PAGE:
The Question of Ethics in Medea
At first glance, the system of ethics presented by Euripides in his masterpiece Medea seems to parallel the systems found in several other tragedies of ancient Greek theatre. This system of helping friends and harming enemies, which recurs throughout many of tragedians’ works, attempts to rationalize the excessive violence and hostility (Blundell 1989). This system falls short in Medea, however, as Medea is forced to decide a course of action which both ways will harm her friends and help her enemies. Therefore, both Medea and Jason must be driven by an alternate motivation, which turns out to be a utilitarian position in which all that matters is personal success and happiness, regardless of consequences. These ethical overtones, however, contrast a great deal with Sophocles’ ethical standards portrayed in the Antigone. Through an examination and interpretation of the actions of principle characters from Medea and Antigone, it is brought to attention that Euripides finds Sophocles’ system inadequate.
Medea is in a situation where regardless of her actions, she and her friends will suffer and her enemies aided. If she kills her children she will harm her enemy Jason, but she will be forced to endure the pain of murdering her own offspring. Conversely, if she decides to not kill her children and go on living as Jason’s wife, she does not harm her enemies in any way and must endure the disgrace of Jason taking another wife. Medea recognizes the difficulty of her situation but decides that it is better to take action and bear the pain than to give in to her maternal desires, saying “Do I want to be laughed at for letting my enemies off scot-free?” (Medea 1049 – 1050).
Euripides puts Medea in a unique situation. Because of her circumstances, the traditional system of ethics applicable in most other plays falls apart. A more fundamental system of motivation – in this case, utilitarianism – is required. Medea must adopt the idea that the best course of action is the one that best advances her self-interest. She decides that avenging the shame Jason brought upon her by introducing a mistress into the home is more important than killing her children. Harming Jason is worth the price of murder.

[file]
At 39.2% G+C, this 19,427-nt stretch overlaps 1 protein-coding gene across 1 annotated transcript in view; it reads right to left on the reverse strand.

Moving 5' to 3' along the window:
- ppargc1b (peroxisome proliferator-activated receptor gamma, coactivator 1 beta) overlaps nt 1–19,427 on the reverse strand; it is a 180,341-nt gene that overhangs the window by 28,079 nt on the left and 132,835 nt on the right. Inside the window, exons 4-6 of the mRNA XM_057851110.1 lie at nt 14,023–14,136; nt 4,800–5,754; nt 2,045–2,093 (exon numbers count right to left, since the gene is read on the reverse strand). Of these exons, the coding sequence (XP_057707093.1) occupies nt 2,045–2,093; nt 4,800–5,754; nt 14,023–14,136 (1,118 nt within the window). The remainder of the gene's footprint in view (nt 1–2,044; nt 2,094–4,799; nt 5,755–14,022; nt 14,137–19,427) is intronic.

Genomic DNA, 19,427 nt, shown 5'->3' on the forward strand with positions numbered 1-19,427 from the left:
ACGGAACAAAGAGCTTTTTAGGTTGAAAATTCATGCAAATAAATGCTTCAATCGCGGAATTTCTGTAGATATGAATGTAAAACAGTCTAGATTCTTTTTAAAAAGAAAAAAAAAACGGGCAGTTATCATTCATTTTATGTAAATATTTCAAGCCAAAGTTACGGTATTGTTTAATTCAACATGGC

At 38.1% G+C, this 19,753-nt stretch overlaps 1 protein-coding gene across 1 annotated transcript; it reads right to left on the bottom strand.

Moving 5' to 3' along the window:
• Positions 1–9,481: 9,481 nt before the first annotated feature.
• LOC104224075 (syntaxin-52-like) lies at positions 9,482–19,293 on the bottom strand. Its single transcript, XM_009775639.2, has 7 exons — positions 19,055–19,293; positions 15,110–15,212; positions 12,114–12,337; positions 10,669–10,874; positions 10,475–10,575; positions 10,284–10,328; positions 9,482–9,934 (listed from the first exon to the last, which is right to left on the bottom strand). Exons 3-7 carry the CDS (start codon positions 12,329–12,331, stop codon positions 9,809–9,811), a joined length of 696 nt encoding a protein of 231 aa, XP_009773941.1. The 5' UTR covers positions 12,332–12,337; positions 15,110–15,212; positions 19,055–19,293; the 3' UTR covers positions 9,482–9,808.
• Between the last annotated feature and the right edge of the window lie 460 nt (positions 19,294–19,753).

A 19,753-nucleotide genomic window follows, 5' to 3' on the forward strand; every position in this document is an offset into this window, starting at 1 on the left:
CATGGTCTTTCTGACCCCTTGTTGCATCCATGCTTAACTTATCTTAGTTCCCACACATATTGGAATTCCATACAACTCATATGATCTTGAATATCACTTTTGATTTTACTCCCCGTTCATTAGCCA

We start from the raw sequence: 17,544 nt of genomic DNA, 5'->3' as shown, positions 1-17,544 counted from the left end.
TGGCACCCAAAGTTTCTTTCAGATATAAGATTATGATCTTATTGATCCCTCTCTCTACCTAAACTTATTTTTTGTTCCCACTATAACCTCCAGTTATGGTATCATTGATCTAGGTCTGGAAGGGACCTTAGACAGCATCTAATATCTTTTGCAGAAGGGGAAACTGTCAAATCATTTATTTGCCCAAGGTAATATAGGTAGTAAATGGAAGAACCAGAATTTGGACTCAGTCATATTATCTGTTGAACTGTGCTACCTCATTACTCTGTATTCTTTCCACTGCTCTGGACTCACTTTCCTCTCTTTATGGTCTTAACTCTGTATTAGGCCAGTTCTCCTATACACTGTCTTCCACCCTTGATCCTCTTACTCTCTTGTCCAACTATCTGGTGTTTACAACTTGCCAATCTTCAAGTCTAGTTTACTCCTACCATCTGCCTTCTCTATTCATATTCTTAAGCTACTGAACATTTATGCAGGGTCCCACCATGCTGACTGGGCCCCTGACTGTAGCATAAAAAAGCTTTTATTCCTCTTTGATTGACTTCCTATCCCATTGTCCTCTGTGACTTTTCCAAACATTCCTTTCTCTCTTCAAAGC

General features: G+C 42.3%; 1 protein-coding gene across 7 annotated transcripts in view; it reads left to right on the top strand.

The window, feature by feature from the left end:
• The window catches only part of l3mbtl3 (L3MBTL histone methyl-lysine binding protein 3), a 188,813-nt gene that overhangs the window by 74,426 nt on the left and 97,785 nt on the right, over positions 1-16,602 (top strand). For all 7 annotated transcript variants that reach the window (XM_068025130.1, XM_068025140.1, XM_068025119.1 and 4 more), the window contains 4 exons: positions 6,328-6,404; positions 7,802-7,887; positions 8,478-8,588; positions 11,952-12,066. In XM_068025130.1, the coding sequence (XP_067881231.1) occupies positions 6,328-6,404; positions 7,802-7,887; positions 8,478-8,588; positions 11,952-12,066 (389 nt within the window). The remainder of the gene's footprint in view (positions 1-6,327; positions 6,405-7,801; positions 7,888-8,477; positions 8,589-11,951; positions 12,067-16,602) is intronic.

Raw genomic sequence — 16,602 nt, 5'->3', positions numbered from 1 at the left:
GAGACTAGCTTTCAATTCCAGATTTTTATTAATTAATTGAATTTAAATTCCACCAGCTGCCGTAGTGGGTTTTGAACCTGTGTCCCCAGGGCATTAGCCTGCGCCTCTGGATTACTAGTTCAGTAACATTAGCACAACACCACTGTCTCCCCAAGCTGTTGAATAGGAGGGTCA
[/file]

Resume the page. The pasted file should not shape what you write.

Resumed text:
Medea’s deed further subverts conventional ethics because she is a woman. In ancient Greek time, women were often thought of as second class citizens, needed only for procreation, raising of children, and tending to the man’s home. Because she breaks away from her expected role, some scholars, most notably Helene P. Foley, argue that through her action she becomes a man in all senses other than physical (2001). This drastic change is only possible through Medea’s adoption of a new set of ethical values.
Medea also displays a utilitarian stance when she formulates an agreement with Aigeus. She promises that in exchange for refuge in Athens, she will give Aigeus fertility. It may seem that she is doing this to help her friend, but really she is simply looking out for her own safety. The safe haven Aigeus provides allows Medea to murder her children and avoid retribution.
Jason employs a similar utilitarian system of ethics when he brings a new mistress, a daughter of Creon, into Medea’s house. By marrying Creon’s daughter, he secures a political and financial bond between his house and that of the king of Corinth. Jason’s actions explicitly depict a utilitarian viewpoint, as he consciously brings disgrace upon Medea to ensure his own security and his children’s financial well-being.